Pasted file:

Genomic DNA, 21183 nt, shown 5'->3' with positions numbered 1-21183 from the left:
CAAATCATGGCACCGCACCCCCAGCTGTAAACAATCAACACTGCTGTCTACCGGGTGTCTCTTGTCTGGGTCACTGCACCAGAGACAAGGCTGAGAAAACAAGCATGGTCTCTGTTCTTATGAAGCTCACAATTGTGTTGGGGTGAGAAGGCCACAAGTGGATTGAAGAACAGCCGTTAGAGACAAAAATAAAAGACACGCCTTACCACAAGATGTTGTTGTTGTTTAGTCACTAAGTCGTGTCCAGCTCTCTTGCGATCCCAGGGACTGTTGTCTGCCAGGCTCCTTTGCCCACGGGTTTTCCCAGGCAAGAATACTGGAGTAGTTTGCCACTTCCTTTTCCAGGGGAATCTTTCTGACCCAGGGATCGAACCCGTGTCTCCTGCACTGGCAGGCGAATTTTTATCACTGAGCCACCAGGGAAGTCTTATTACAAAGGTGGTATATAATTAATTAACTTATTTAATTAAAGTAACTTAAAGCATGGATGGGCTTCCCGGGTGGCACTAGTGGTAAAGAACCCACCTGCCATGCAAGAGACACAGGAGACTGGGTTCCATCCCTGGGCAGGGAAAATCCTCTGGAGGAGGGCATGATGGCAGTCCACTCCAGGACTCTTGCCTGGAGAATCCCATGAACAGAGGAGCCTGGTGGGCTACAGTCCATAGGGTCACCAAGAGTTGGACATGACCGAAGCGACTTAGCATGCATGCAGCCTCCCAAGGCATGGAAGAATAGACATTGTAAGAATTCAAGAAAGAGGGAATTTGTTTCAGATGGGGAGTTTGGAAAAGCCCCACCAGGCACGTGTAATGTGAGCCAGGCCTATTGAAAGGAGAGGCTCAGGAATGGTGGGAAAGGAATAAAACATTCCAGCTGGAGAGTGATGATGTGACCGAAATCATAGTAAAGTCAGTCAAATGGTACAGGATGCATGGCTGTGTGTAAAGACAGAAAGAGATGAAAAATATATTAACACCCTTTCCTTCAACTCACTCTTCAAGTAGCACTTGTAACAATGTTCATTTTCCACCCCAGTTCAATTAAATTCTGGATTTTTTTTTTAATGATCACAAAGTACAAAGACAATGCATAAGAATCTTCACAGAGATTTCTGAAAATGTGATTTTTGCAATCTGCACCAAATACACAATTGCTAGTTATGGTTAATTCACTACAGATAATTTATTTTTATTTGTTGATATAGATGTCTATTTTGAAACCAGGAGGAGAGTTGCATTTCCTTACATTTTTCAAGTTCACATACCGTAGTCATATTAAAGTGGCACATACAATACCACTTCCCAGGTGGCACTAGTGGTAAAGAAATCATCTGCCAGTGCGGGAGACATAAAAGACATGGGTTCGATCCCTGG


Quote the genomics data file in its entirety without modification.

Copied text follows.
Genomic DNA, 21183 nt, shown 5'->3' with positions numbered 1-21183 from the left:
CAAATCATGGCACCGCACCCCCAGCTGTAAACAATCAACACTGCTGTCTACCGGGTGTCTCTTGTCTGGGTCACTGCACCAGAGACAAGGCTGAGAAAACAAGCATGGTCTCTGTTCTTATGAAGCTCACAATTGTGTTGGGGTGAGAAGGCCACAAGTGGATTGAAGAACAGCCGTTAGAGACAAAAATAAAAGACACGCCTTACCACAAGATGTTGTTGTTGTTTAGTCACTAAGTCGTGTCCAGCTCTCTTGCGATCCCAGGGACTGTTGTCTGCCAGGCTCCTTTGCCCACGGGTTTTCCCAGGCAAGAATACTGGAGTAGTTTGCCACTTCCTTTTCCAGGGGAATCTTTCTGACCCAGGGATCGAACCCGTGTCTCCTGCACTGGCAGGCGAATTTTTATCACTGAGCCACCAGGGAAGTCTTATTACAAAGGTGGTATATAATTAATTAACTTATTTAATTAAAGTAACTTAAAGCATGGATGGGCTTCCCGGGTGGCACTAGTGGTAAAGAACCCACCTGCCATGCAAGAGACACAGGAGACTGGGTTCCATCCCTGGGCAGGGAAAATCCTCTGGAGGAGGGCATGATGGCAGTCCACTCCAGGACTCTTGCCTGGAGAATCCCATGAACAGAGGAGCCTGGTGGGCTACAGTCCATAGGGTCACCAAGAGTTGGACATGACCGAAGCGACTTAGCATGCATGCAGCCTCCCAAGGCATGGAAGAATAGACATTGTAAGAATTCAAGAAAGAGGGAATTTGTTTCAGATGGGGAGTTTGGAAAAGCCCCACCAGGCACGTGTAATGTGAGCCAGGCCTATTGAAAGGAGAGGCTCAGGAATGGTGGGAAAGGAATAAAACATTCCAGCTGGAGAGTGATGATGTGACCGAAATCATAGTAAAGTCAGTCAAATGGTACAGGATGCATGGCTGTGTGTAAAGACAGAAAGAGATGAAAAATATATTAACACCCTTTCCTTCAACTCACTCTTCAAGTAGCACTTGTAACAATGTTCATTTTCCACCCCAGTTCAATTAAATTCTGGATTTTTTTTTTAATGATCACAAAGTACAAAGACAATGCATAAGAATCTTCACAGAGATTTCTGAAAATGTGATTTTTGCAATCTGCACCAAATACACAATTGCTAGTTATGGTTAATTCACTACAGATAATTTATTTTTATTTGTTGATATAGATGTCTATTTTGAAACCAGGAGGAGAGTTGCATTTCCTTACATTTTTCAAGTTCACATACCGTAGTCATATTAAAGTGGCACATACAATACCACTTCCCAGGTGGCACTAGTGGTAAAGAAATCATCTGCCAGTGCGGGAGACATAAAAGACATGGGTTCGATCCCTGG